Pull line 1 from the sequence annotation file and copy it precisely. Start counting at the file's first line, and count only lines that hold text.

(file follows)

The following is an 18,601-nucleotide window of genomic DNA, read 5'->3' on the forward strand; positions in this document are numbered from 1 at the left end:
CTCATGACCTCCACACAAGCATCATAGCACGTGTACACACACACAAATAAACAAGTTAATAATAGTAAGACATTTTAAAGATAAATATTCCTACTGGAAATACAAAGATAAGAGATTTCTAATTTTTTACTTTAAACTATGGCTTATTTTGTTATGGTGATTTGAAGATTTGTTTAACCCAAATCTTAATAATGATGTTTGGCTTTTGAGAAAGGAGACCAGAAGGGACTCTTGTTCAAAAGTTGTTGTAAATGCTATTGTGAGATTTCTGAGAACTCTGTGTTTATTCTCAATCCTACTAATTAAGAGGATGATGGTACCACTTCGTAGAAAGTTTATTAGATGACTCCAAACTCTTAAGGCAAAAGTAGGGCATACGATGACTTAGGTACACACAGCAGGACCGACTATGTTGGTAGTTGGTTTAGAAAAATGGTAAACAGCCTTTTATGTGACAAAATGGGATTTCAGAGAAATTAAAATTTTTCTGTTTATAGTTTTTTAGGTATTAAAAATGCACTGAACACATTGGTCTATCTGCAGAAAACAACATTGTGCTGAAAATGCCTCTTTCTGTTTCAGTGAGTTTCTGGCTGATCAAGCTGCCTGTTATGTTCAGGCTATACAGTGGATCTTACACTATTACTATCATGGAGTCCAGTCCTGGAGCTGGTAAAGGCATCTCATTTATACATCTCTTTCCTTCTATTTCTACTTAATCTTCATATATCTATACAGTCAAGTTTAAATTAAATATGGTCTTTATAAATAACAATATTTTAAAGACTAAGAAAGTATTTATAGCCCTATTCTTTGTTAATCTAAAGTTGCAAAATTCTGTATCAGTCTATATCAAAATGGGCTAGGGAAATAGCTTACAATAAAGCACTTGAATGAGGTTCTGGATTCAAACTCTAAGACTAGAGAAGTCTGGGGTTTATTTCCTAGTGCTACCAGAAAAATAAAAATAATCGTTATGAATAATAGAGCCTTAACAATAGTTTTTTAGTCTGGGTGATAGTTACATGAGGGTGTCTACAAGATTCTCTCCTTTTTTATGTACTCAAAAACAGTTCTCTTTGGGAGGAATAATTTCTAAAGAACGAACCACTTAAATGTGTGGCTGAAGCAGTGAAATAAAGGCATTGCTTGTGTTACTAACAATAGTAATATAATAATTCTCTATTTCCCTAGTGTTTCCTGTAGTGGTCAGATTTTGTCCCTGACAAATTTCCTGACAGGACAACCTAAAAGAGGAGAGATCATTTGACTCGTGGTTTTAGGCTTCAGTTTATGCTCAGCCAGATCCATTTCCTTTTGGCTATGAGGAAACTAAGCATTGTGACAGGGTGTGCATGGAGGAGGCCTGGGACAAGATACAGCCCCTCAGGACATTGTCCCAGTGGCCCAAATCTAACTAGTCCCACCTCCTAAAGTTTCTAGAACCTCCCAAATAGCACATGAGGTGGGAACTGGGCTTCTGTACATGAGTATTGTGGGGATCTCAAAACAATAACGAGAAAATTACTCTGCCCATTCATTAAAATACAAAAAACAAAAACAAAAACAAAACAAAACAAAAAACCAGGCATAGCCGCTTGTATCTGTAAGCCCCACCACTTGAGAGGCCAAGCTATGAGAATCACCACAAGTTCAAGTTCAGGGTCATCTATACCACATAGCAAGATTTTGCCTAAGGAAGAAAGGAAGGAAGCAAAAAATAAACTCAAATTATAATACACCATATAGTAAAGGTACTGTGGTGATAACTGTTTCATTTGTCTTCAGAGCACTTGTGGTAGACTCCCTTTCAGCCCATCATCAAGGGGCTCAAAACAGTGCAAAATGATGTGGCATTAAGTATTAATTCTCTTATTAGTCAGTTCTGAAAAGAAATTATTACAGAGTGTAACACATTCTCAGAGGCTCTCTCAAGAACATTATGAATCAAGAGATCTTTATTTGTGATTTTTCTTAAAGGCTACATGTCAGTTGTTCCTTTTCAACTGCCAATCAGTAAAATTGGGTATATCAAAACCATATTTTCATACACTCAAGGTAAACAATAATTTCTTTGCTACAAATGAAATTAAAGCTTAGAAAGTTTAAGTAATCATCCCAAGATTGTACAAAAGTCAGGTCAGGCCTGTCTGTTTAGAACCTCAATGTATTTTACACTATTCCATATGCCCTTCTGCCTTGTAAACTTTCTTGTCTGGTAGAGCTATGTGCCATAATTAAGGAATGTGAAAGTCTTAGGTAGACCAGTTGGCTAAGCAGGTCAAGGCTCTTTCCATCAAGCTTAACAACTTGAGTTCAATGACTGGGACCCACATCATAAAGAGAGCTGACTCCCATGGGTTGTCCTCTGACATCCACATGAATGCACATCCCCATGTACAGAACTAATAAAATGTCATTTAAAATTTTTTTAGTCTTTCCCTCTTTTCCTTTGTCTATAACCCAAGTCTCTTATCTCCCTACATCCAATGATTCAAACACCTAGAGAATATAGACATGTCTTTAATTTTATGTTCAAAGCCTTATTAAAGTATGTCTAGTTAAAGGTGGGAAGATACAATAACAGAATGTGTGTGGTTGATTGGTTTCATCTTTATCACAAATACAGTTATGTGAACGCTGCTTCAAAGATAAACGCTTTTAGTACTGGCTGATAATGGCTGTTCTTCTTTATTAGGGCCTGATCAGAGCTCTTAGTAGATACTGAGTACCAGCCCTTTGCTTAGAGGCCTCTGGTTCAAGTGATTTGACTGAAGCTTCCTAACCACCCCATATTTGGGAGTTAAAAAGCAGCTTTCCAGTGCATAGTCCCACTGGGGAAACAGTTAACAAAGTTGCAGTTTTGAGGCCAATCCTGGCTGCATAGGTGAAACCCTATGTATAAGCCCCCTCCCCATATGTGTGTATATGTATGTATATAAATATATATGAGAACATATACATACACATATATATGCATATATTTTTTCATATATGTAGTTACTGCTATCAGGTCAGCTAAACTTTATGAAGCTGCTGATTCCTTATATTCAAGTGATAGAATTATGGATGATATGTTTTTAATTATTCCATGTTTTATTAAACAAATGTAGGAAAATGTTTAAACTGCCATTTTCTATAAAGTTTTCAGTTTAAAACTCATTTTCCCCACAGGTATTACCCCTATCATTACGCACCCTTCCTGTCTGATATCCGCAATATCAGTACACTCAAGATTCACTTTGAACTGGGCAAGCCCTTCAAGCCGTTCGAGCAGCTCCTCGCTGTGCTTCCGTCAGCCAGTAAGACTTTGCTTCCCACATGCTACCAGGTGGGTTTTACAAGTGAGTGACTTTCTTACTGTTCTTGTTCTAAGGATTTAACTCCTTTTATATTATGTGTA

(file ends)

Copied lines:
The following is an 18,601-nucleotide window of genomic DNA, read 5'->3' on the forward strand; positions in this document are numbered from 1 at the left end: